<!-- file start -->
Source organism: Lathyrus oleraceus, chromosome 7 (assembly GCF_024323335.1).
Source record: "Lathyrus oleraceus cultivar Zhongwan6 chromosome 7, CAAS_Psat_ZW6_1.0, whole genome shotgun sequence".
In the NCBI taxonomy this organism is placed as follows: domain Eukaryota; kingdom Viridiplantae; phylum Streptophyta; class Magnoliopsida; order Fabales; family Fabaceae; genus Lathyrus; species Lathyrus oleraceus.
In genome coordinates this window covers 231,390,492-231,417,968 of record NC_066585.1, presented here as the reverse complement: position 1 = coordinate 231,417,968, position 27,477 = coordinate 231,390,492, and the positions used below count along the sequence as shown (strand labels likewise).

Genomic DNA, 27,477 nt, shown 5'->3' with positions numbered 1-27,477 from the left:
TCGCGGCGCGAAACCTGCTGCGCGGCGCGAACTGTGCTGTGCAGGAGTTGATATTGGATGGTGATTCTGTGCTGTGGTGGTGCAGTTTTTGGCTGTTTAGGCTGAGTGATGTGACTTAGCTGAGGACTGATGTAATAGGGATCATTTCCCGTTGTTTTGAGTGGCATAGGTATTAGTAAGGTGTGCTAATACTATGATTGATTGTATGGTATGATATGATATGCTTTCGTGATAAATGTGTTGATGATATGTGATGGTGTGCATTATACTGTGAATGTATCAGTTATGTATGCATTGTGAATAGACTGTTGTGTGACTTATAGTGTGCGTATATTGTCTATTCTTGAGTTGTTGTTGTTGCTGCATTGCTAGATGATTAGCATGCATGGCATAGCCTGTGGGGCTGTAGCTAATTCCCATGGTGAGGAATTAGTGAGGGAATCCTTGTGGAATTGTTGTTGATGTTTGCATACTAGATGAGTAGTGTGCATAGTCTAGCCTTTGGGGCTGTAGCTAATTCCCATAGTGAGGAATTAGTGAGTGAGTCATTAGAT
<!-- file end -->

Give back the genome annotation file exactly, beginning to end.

Source organism: Lathyrus oleraceus, chromosome 7 (assembly GCF_024323335.1).
Source record: "Lathyrus oleraceus cultivar Zhongwan6 chromosome 7, CAAS_Psat_ZW6_1.0, whole genome shotgun sequence".
In the NCBI taxonomy this organism is placed as follows: domain Eukaryota; kingdom Viridiplantae; phylum Streptophyta; class Magnoliopsida; order Fabales; family Fabaceae; genus Lathyrus; species Lathyrus oleraceus.
In genome coordinates this window covers 231,390,492-231,417,968 of record NC_066585.1, presented here as the reverse complement: position 1 = coordinate 231,417,968, position 27,477 = coordinate 231,390,492, and the positions used below count along the sequence as shown (strand labels likewise).

Genomic DNA, 27,477 nt, shown 5'->3' with positions numbered 1-27,477 from the left:
TCGCGGCGCGAAACCTGCTGCGCGGCGCGAACTGTGCTGTGCAGGAGTTGATATTGGATGGTGATTCTGTGCTGTGGTGGTGCAGTTTTTGGCTGTTTAGGCTGAGTGATGTGACTTAGCTGAGGACTGATGTAATAGGGATCATTTCCCGTTGTTTTGAGTGGCATAGGTATTAGTAAGGTGTGCTAATACTATGATTGATTGTATGGTATGATATGATATGCTTTCGTGATAAATGTGTTGATGATATGTGATGGTGTGCATTATACTGTGAATGTATCAGTTATGTATGCATTGTGAATAGACTGTTGTGTGACTTATAGTGTGCGTATATTGTCTATTCTTGAGTTGTTGTTGTTGCTGCATTGCTAGATGATTAGCATGCATGGCATAGCCTGTGGGGCTGTAGCTAATTCCCATGGTGAGGAATTAGTGAGGGAATCCTTGTGGAATTGTTGTTGATGTTTGCATACTAGATGAGTAGTGTGCATAGTCTAGCCTTTGGGGCTGTAGCTAATTCCCATAGTGAGGAATTAGTGAGTGAGTCATTAGAT